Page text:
Boiled Lobsters, Eating Oysters Alive, Suffocating Fish
A couple of years ago Gourmet magazine sent writer David Foster Wallace to Maine to cover a lobster festival. Much to Gourmet’s surprise, he returned with a piece about the moral and ethical implications of boiling a live animal. This PETA website, which is devoted to lobster liberation, scanned the article and has a link to a PDF.
Is it so terrible to boil a lobster alive? Mark Kurlansky, in his oyster book, notes that when we eat raw oysters, we’re eating them alive. When fishermen catch a striped bass or flounder, and put it on ice, the fish suffocates to death (although I think someone told me that when you catch a bluefish you need to whack it sharply in the head to kill it before it bites you).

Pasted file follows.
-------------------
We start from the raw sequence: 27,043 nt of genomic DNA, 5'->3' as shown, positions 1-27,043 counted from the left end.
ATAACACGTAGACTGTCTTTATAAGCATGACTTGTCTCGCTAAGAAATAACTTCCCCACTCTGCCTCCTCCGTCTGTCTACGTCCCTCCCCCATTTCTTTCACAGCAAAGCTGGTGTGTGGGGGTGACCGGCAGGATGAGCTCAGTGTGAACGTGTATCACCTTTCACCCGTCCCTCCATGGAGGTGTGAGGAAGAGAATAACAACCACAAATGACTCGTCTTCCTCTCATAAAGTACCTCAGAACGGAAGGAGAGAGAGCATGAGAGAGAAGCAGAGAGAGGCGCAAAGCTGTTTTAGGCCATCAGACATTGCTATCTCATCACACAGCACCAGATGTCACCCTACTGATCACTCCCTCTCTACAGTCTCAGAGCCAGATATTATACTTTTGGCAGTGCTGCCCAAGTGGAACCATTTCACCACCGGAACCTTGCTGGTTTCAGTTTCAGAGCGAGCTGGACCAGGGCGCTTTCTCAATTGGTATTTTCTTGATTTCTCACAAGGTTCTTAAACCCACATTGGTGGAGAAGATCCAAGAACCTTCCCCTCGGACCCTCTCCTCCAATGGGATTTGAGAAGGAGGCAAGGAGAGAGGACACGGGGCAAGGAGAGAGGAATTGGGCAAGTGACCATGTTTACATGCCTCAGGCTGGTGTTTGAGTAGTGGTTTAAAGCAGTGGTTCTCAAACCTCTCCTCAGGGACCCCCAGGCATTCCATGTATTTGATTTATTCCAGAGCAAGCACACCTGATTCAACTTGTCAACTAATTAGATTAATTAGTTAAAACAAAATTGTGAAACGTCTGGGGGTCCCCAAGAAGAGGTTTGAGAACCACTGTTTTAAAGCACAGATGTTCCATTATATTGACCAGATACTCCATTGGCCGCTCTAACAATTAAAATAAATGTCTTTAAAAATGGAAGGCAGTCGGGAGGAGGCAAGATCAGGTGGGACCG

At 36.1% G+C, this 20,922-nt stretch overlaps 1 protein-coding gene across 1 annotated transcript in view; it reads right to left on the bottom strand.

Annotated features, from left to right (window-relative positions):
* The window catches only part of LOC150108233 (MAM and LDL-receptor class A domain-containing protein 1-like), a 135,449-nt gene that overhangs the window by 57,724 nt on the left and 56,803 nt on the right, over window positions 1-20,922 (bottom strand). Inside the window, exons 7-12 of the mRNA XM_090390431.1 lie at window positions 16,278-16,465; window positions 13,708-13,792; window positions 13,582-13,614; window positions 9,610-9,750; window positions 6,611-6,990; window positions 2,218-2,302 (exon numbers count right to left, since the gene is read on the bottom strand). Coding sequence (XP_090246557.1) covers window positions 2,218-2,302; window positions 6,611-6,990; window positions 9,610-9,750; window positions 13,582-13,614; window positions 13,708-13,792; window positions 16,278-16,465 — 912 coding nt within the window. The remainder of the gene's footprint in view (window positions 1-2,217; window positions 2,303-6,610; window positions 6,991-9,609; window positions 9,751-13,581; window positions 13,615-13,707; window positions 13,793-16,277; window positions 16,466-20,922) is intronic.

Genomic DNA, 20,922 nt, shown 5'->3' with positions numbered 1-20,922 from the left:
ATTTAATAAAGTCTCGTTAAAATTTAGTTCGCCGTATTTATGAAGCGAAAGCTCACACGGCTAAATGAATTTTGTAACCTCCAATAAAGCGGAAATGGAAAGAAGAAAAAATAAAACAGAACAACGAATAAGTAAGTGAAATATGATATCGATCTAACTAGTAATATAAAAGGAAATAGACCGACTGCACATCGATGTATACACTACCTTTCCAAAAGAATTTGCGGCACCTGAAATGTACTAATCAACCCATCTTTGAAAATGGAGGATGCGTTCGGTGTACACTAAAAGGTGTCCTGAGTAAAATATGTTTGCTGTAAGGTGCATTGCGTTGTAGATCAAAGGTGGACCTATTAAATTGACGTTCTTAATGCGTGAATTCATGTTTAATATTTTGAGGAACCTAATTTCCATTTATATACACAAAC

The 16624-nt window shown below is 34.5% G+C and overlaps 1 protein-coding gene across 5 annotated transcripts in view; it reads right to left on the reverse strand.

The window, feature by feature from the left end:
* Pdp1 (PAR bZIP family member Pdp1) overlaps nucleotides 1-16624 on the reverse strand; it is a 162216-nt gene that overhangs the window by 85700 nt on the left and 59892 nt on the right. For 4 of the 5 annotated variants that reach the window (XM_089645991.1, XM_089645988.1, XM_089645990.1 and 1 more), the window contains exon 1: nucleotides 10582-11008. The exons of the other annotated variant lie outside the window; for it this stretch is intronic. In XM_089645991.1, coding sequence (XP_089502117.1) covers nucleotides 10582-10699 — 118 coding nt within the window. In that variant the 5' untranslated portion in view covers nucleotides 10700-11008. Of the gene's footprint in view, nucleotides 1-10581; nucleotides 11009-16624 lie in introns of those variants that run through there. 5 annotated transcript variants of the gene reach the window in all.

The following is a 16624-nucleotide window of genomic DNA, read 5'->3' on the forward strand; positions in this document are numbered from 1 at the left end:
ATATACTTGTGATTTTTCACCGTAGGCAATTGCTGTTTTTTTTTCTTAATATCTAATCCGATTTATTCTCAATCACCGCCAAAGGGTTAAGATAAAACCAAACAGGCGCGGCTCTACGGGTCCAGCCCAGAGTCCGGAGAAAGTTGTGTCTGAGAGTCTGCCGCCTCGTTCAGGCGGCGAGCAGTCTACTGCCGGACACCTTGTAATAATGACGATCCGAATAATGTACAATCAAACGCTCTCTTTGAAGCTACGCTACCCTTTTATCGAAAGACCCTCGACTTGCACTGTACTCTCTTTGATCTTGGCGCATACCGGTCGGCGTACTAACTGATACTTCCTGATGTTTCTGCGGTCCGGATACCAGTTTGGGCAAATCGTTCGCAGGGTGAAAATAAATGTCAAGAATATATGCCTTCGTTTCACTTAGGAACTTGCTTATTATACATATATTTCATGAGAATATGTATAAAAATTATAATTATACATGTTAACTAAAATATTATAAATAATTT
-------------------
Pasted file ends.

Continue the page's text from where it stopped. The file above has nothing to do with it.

Predators catch and eat their prey. It’s the way the world works. I’m not a vegetarian, and I’m not an ethicist or a philosopher (no surprise there). I suppose it’s no odder to be concerned about the welfare of lobsters before we cook them than it is to be concerned about the welfare of chickens crammed into inhumane coops or of cattle living in filth in western feedlots. I’ll still eat lobster once or twice a year, and it would be terrific if Whole Foods' decision resulted in improved conditions.
Here’s the original post, with some interesting comments, including one that came in this morning.